Have you ever seen a Superworm? Some of the chicken farmers may haven’t met one. So let me introduce to you this tiny creatures. Tiny but protein and calcium loaded.
Superworms (Zoophobas Mario) are readily accepted by lizards, turtles, frogs, salamanders, birds, Koi and all other insect-loving animals. Super worms are VERY active making them excellent feeders for animals that love to hunt and chase their prey. Super worms contain less chitin (the stuff that makes the shells hard) than meal worms, making them easier for your animals to digest.
The Superworm’s hard chitin may make them less suitable for arachnids, some predatory insects, and baby or infant reptiles, since this may cause impaction (and possible death). When feeding your smaller or younger exotics, try to feed the white or light-coloured Superworms since they have recently shed and would have a less hard outer chitin.
The substrate the Superworms are reared and kept in has a huge impact on the nutritional value they provide. Moisture can be provided by adding cut carrot, potato/sweet potato or orange peel, and their bedding or substrate should be checked daily for mold.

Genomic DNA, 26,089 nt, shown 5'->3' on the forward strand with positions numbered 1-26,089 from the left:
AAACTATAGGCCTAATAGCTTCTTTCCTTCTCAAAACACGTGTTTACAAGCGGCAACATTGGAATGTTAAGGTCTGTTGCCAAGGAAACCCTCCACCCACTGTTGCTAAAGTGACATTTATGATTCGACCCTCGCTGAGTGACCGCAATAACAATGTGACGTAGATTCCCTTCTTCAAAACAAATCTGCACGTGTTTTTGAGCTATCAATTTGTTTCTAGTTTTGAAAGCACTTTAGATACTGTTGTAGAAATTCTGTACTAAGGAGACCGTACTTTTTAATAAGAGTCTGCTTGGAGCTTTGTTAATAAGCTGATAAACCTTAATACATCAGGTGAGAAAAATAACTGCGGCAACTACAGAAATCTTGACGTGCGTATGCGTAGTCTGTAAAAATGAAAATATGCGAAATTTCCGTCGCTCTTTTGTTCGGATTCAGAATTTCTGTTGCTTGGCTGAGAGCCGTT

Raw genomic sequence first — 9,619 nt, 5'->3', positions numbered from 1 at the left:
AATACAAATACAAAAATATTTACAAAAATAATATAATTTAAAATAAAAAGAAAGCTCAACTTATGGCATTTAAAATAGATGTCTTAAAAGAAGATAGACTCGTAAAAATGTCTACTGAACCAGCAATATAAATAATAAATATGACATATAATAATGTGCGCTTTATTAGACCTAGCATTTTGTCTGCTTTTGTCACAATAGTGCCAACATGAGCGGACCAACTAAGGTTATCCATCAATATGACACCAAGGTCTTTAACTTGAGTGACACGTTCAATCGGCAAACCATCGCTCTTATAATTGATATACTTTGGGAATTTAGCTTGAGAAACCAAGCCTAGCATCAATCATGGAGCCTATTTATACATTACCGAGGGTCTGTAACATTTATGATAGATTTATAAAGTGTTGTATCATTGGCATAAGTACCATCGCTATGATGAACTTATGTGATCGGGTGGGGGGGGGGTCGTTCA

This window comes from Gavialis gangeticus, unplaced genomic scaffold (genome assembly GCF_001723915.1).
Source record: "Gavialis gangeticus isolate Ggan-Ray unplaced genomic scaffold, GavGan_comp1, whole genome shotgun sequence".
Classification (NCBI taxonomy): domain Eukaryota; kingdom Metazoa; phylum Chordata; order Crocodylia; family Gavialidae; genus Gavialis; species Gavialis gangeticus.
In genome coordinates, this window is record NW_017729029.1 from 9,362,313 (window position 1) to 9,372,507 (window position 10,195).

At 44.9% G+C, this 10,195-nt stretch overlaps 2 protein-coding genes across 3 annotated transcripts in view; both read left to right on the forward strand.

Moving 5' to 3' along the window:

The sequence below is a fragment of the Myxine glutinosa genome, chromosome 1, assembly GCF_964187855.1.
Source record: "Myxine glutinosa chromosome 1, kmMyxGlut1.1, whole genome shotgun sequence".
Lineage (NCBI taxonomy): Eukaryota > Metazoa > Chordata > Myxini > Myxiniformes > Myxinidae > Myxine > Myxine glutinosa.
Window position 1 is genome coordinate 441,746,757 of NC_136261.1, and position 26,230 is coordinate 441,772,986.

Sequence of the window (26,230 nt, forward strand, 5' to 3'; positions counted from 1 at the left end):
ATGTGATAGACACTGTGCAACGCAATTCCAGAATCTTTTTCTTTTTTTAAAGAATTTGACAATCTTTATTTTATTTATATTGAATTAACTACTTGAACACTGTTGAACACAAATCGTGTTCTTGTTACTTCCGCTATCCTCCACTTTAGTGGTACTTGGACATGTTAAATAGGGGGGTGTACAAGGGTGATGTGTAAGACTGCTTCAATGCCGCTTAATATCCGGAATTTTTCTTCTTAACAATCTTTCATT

We all know that a layer needed a high protein loaded diet during their egg production phase.
Once your chickens start laying eggs (around 20 weeks of age) they should be switched to a layer feed. Layer feeds are formulated for chickens laying table eggs (those used for human consumption). Broiler feeds are formulated for those chickens producing hatching eggs (breeders). The diets are basically the same, but the breeder diets typically have slightly more protein and are fortified with extra vitamins for proper embryo development.
Laying hens require large amounts of calcium for eggshells. Laying mashes typically contain 2.5% to 3.5% calcium. Growing chickens require only 1.2% calcium in their feed. If you feed high-calcium diets to growing chickens, kidney damage can result. It may also be necessary to supplement the diet of laying hens with ground oyster shell on a free-choice basis. Some high-producing laying hens may require the extra calcium that the oyster shell provides. Monitor the quality of eggshells to determine whether or not you need supplemental oyster shell. If hens produce eggs with thin shells or shells that are easily cracked, oyster shell supplementation might help.
Layer diets should contain at least 14% protein to ensure continued egg production. Layer diets that contain 16% protein are more common.
Let me give you an idea on what this tiny creatures can offer to your layer flocks.